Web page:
Pakistan is under mounting economic stress these days as the current account deficit continues to rise along with inflation and the exchange rate is under persistent pressure, but the casual way in which this situation is described as a “financial crisis” in our discourse needs to end. The stresses are there, and they are growing, and the country cannot evade the need for resumption of the IMF program at the earliest, but nothing happening today can be described as a “financial crisis”.
For a clearer idea of what a financial crisis really looks like we should take a look at countries like Kazakhstan, Turkey or Lebanon. All of these countries have seen civil unrest and economic stress to the level where day to day life of the citizens is impacted. In Lebanon, for example, the government doubled the exchange rate for dollar withdrawals from foreign currency accounts overnight, sending charged mobs into bank branches clamouring to withdraw their holdings fearing a freezing of the accounts. The black market rate for dollars reached 20 times the official rate. Inflation hit 174 percent in October with no signs of abating. Shortages of fuel and medicines are now everywhere since the country imports 80 percent of its essential supplies. An estimated 77,000 people have fled the country as refugees over the last year as the crisis mounted and the country struggled to come to an agreement with the IMF for a bailout. This is what a financial crisis looks like.
The riots in Kazakhstan may well have been long in the making, but they were triggered by the removal of a price cap on LPG that had become a fuel of choice for many citizens as oil prices rose. The cap removal immediately doubled the price but the government argued they had no choice since the cap was leading to shortages. The intensity of the riots was so severe as to prompt an appeal for help from neighbouring countries, leading to a swift deployment of Russian troops to put down the disturbances. This is what a financial crisis looks like.
Turkey’s economy is far more solid than either of the other two, with foreign exchange reserve cover far above the required three months, but the inflation rate there is above 30percent and exchange rate depreciation is so severe as to prompt massive interventions by their central bank. Despite the mounting pressures, President Erdogan has charged ahead with cutting interest rates from 19 percent in September to 15 percent by December, describing his actions as an “economic war of independence”. It is not clear what he is seeking independence from, but the country has seen four central bank chiefs come and go over the last two years. The inflation and exchange rate pressures have created a flight from the lira, into foreign exchange or even gold, to the point where gold traders resorted to selling in smaller and smaller quantities. Sporadic reports of protests and riots have emerged from the country as 2021 drew to a close, but so far Turkey has not seen civil unrest on the scale of Lebanon or Kazakhstan. But given how stubbornly Erdogan is wedded to his approach of priming the engines of his economy with printed money, it is hard to see how the road he is embarked on ends in any other way, unless there is a sharp change of course.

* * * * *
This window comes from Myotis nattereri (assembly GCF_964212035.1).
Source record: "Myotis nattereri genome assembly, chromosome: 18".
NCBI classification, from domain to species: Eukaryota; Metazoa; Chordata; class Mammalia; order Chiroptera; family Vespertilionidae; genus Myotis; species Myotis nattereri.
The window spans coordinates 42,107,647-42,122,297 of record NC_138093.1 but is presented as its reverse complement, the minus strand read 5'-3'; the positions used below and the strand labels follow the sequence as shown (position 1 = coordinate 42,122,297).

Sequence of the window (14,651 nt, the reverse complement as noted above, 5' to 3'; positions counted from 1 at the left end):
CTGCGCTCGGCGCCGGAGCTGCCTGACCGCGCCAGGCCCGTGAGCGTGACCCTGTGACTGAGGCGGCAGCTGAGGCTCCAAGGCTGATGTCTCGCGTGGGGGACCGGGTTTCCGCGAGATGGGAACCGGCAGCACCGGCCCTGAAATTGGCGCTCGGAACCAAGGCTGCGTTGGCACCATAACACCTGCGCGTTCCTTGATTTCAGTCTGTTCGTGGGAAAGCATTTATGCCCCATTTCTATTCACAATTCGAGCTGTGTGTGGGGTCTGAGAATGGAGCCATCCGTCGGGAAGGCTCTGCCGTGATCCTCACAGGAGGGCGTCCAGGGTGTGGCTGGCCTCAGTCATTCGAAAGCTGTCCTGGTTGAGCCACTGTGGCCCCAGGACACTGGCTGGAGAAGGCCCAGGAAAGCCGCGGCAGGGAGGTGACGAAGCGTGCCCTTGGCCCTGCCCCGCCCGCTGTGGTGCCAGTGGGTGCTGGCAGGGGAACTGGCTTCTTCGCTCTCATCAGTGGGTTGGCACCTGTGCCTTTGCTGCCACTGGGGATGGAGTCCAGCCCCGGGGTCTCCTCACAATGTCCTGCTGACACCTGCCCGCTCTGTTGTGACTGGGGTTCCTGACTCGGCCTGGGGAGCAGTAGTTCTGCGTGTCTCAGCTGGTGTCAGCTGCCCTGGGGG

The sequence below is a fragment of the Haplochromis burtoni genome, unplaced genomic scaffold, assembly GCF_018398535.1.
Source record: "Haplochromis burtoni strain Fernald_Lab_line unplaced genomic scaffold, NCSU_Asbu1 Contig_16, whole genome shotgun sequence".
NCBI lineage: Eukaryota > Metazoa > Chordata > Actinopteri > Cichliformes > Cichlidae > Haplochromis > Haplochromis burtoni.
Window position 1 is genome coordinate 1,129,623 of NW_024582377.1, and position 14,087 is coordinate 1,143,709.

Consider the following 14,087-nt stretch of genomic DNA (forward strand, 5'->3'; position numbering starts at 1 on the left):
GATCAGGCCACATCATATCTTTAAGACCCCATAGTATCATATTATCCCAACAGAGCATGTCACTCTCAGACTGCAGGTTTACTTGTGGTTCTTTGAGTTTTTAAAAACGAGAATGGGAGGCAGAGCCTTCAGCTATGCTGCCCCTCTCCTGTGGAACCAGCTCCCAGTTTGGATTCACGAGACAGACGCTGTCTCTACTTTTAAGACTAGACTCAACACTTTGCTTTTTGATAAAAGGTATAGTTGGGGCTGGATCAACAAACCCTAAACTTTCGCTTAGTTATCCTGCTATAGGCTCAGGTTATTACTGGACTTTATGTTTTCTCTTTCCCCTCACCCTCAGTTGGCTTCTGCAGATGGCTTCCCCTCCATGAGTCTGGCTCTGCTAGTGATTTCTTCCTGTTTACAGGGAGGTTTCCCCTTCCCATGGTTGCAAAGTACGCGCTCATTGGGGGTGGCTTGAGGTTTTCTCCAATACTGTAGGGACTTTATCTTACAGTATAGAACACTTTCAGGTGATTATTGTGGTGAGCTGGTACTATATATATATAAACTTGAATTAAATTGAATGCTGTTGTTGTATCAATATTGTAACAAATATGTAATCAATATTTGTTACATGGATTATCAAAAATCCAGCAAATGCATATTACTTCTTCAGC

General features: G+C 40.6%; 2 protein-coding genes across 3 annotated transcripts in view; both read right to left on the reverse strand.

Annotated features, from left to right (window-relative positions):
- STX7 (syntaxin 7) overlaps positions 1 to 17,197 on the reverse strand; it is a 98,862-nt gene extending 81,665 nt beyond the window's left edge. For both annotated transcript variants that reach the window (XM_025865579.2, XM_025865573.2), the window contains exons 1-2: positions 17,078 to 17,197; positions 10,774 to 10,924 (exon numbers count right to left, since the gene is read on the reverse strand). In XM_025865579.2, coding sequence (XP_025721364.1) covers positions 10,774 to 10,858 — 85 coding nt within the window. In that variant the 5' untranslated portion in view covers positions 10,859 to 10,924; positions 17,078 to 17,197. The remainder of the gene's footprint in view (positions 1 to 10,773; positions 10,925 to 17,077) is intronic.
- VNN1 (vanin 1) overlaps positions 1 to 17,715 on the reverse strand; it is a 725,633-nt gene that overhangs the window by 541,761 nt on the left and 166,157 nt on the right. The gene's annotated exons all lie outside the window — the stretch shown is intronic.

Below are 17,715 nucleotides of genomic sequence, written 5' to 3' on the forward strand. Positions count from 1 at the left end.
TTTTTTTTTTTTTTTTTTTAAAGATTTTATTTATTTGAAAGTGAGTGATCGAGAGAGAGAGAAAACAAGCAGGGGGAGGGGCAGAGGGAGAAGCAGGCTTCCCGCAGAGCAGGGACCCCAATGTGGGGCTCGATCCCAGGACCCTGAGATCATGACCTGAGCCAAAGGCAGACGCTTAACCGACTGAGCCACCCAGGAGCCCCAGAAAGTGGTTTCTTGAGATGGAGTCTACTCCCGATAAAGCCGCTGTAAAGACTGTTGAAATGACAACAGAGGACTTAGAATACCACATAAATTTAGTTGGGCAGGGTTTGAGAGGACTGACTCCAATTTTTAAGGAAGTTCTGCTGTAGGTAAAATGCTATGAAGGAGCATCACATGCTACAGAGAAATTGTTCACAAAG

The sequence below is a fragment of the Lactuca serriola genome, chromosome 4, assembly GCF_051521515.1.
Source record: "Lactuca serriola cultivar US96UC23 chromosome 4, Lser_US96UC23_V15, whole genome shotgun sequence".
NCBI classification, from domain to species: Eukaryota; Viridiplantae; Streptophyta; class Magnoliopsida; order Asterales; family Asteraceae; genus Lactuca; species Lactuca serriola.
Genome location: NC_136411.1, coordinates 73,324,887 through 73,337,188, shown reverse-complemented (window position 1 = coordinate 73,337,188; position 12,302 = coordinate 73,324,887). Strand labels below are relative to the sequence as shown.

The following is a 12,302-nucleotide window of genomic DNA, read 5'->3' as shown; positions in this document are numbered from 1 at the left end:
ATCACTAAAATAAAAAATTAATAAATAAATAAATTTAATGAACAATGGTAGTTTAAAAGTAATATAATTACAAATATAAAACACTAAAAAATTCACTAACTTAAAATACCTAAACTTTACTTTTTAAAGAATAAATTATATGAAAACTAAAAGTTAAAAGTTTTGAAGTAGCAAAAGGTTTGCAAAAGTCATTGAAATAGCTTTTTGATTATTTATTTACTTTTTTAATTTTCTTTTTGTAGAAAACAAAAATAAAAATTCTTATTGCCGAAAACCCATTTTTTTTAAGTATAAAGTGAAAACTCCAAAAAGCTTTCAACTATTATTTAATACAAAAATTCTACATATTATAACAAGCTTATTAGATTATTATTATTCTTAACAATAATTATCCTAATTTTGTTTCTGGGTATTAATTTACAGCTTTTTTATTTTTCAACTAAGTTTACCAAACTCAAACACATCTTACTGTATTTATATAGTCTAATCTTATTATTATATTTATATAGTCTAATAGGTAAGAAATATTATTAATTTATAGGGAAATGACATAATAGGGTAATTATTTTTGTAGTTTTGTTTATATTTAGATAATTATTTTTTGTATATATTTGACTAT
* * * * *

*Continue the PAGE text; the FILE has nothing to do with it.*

Pakistan may not be in the throes of an economic crisis like the ones these countries are seeing, but their example stands as a stark warning to us of what happens when poor economic management and deteriorating fundamentals are allowed to fester for too long without corrective action. In each of these countries the political leadership failed to understand the real impact of their actions on their citizenry, either because they were accustomed to an authoritarian style of rule like in Kazakhstan, or too preoccupied with political wrangling like in Lebanon where the approach of an election has kept the government distracted from its growing economic woes, or worse still, where the leader is living in a delusional world of his own making like in Turkey.
We may not be in the middle of a financial crisis at the moment. But these are the follies that pave the road to such a crisis. In Pakistan, the need for corrective steps is stark. The need to avoid a financial crisis is even starker.